November 08, 2010
George F. Will is one of those conservatives who demands a high standard of proof when it comes to accusing white people of harboring racial prejudice against minorities: STEPHANOPOULOS: We -- we heard President Obama say he thinks that a lot of anti- government feeling, the idea that the government can't do anything right, is behind all this. What's your theory? WILL: The president's right about that. What we're hearing is the liberals' McCarthyism, which is, when in doubt, blame people for racism. Litigators have an old argument: When the law's on your side, argue the law.
Clarence Thomas And Alger Hiss
October 22, 2010
When Anita Hill came forward during the Clarence Thomas confirmation hearings to accuse him of sexual harrassment, it created a stark partisan divide. Democrats and liberals believed her, and held up her experience as a common example of women demeaned in the workplace and then smeared as liars if they dared report their experience. Republicans and conservatives furiously disagreed, seeing Hill's claim as a sexual witch-hunt and a plot by liberals who couldn't stand to let a black conservative ascend to such a high position. I remember very clearly having withheld judgment.
Chait Crony Defeated
June 08, 2010
This morning Dave Weigel reported on a Republican primary campaign in northern Virginia involving Matthew Berry, an openly gay former clerk for Clarence Thomas and FCC official under George W. Bush. It dawned on me that I knew Berry about thirty years ago when he was in my Sunday school class. I went to his house after Sunday school one day, and it was immediately clear that, despite being the two nerdiest kids in the class, we had little in common. I remember he absolutely insisted that we immediately go to work on an extra-credit homework task I had no intention of doing then or ever.
A Defense Of Right-Wing Sluttiness
June 03, 2010
Dana Goldstein makes a surprisingly compelling case for Nikki Haley, the far-right South Carolina governor candidate currently alleged to have had extramarital affairs with two men: I’m rooting for Haley because after watching so many men in politics fool around and still manage to hold on to their jobs—Bill Clinton, Mark Sanford, Clarence Thomas, John Ensign, Eric Massa, Antonio Villaraigosa, and Gavin Newsom, among many others—I hope we have reached the point when a woman, too, can screw up her personal life and still be evaluated on the public stage primarily for her professional achieveme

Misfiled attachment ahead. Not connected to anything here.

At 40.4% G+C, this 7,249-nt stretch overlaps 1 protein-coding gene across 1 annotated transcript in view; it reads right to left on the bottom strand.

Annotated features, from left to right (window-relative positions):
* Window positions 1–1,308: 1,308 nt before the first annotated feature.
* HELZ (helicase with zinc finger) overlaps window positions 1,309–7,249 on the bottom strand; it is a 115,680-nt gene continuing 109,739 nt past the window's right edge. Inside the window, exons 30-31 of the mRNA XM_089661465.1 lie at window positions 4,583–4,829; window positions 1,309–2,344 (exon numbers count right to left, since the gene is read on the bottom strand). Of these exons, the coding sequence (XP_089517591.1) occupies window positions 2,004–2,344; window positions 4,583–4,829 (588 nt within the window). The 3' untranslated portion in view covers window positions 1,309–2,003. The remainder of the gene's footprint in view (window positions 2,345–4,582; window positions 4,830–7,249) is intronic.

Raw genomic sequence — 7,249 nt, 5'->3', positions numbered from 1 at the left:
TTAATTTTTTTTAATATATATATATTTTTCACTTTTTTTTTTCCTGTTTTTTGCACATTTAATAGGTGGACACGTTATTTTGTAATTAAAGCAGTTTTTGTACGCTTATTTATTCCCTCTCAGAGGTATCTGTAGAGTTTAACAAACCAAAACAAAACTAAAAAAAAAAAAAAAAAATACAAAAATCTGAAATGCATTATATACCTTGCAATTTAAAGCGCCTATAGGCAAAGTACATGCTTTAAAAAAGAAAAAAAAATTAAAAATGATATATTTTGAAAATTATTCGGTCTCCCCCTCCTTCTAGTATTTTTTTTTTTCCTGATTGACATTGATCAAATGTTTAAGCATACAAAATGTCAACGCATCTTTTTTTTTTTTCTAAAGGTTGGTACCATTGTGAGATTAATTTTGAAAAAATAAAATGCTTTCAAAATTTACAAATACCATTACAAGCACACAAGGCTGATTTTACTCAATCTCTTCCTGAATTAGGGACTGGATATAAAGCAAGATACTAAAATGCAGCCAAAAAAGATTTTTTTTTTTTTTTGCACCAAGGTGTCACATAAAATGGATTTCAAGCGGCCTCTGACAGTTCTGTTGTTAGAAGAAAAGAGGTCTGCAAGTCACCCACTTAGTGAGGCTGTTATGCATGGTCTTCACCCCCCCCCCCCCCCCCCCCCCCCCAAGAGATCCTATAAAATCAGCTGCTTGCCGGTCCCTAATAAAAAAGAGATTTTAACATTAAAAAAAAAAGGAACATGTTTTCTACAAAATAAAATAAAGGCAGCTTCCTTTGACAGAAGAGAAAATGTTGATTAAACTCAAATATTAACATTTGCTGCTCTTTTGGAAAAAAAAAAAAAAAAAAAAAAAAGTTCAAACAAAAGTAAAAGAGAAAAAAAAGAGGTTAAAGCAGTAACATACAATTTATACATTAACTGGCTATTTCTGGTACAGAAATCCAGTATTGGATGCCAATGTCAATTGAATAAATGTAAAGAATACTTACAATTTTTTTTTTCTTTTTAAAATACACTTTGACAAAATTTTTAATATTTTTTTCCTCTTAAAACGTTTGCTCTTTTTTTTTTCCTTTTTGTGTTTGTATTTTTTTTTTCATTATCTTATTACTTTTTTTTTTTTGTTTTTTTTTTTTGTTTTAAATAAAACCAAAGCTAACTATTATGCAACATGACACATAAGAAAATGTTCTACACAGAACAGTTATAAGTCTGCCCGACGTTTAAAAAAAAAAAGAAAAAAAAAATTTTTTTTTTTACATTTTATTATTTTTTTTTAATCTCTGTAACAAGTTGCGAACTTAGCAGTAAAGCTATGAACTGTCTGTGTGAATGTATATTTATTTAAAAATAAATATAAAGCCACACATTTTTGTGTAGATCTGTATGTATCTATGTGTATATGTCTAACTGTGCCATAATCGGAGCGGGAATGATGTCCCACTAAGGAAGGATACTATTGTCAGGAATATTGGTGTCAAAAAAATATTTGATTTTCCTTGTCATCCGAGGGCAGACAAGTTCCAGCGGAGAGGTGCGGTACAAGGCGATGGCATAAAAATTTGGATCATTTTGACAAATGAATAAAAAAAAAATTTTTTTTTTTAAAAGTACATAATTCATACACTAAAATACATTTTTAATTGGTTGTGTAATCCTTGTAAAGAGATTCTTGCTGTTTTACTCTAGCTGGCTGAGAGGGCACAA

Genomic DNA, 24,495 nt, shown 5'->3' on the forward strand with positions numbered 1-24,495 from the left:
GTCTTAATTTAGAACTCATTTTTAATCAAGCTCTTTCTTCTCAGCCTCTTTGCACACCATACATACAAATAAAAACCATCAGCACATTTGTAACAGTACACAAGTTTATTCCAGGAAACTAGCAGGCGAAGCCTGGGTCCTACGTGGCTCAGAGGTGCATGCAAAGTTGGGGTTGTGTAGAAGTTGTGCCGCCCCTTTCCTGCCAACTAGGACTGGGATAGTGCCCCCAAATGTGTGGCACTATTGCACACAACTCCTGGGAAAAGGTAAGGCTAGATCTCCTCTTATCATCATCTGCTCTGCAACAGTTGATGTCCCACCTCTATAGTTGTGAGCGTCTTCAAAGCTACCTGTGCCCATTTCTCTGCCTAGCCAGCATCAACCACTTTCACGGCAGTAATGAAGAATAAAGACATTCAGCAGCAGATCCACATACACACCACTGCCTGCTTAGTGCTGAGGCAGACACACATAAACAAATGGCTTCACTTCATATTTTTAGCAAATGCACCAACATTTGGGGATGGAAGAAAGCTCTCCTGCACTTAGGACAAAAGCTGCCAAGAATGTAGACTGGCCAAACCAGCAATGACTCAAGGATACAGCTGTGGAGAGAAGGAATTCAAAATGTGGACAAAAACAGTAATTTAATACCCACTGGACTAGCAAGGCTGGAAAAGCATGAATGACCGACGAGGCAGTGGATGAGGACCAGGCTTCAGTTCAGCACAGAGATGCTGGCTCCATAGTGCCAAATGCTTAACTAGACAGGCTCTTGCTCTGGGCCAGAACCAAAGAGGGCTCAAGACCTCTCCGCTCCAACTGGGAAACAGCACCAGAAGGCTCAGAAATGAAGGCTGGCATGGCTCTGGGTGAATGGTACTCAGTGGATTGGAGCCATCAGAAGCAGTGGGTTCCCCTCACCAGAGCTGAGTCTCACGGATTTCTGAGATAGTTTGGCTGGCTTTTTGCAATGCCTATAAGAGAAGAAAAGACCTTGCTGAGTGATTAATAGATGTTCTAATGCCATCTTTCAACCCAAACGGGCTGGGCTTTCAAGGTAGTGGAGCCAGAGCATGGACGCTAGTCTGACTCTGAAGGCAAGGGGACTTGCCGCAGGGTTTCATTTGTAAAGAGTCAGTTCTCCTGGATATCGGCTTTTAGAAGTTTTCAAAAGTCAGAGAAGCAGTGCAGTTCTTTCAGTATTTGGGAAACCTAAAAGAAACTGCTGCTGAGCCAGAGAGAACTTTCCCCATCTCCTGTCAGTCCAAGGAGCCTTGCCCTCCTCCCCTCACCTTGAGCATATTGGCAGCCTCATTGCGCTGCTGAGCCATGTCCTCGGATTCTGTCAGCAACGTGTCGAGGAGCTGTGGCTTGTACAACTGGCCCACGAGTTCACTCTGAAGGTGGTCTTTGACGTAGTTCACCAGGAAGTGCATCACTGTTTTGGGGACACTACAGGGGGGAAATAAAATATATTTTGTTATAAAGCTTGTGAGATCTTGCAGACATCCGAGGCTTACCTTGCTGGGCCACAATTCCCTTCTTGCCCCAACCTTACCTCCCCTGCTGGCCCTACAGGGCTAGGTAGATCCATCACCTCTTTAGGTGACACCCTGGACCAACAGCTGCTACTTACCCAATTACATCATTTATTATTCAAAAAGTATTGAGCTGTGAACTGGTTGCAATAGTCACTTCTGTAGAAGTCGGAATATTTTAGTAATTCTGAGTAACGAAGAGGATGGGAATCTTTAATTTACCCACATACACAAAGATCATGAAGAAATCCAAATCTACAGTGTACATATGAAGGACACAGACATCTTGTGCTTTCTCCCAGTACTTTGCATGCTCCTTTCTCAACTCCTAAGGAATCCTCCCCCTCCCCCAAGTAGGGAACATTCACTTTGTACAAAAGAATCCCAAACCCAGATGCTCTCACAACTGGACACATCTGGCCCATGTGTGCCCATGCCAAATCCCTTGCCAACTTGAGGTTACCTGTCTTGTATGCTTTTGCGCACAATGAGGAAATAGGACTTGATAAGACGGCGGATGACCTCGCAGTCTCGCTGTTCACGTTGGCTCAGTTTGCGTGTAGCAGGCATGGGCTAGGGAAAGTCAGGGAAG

May 03, 2010
Miguel Estrada seemed to be a shoo-in for the federal bench. Nominated by George W. Bush to the D.C. Circuit Court of Appeals in 2001 when he was just 39, Estrada was born in Honduras. He arrived in the United States as a teenager speaking little English and went on to graduate from Harvard Law School and clerk for Supreme Court Justice Anthony Kennedy. He then worked at Wachtell, Lipton, Rosen & Katz, arguably the most prestigious law firm in the nation, and, later, as an Assistant U.S.
The Right And Epistemic Closure
April 01, 2010
Having quoted Julian Sanchez earlier, let me quote another excerpt from a very smart post of his. Sanchez argues that conservatives are so determined to discredit internal dissidents because those dissidents are especially dangerous to their system of epistemic closure: One of the more striking features of the contemporary conservative movement is the extent to which it has been moving toward epistemic closure. Reality is defined by a multimedia array of interconnected and cross promoting conservative blogs, radio programs, magazines, and of course, Fox News.
November 02, 2009
The saga of Rush Limbaugh and his failed attempt to acquire a piece of the St. Louis Rams may be the quintessential postmodern American racial incident. When word first leaked of Limbaugh's potential ownership, a couple of sportswriters, joined by a handful of cable news talking heads, repeated what turned out to be totally unsubstantiated quotes by Limbaugh praising slavery and James Earl Ray.
October 01, 2009
The most-watched case of the Supreme Court's last term, which ended in June, invited the justices to hold unconstitutional a key provision of the Voting Rights Act. The law required certain jurisdictions--largely in the Old South--to "pre-clear" any changes in their electoral systems with the Department of Justice. It was intended to prevent states with poor civil rights histories from changing their voting systems in ways that would keep blacks from voting.
April 15, 2009
Is the majority leader a partisan or pushover?
July 09, 2008
In 2006, at the end of his first term on the Supreme Court, John Roberts told me and other journalists that his goal as chief justice would be to promote unanimity and collegiality by encouraging his fellow justices to converge around narrow decisions with few dissents. During his first term, Roberts succeeded impressively: More than half of the Court's opinions were unanimous, and only 13 percent were decided by a 5-4 vote. The polarized Supreme Court term that ended last June, however, looked very different.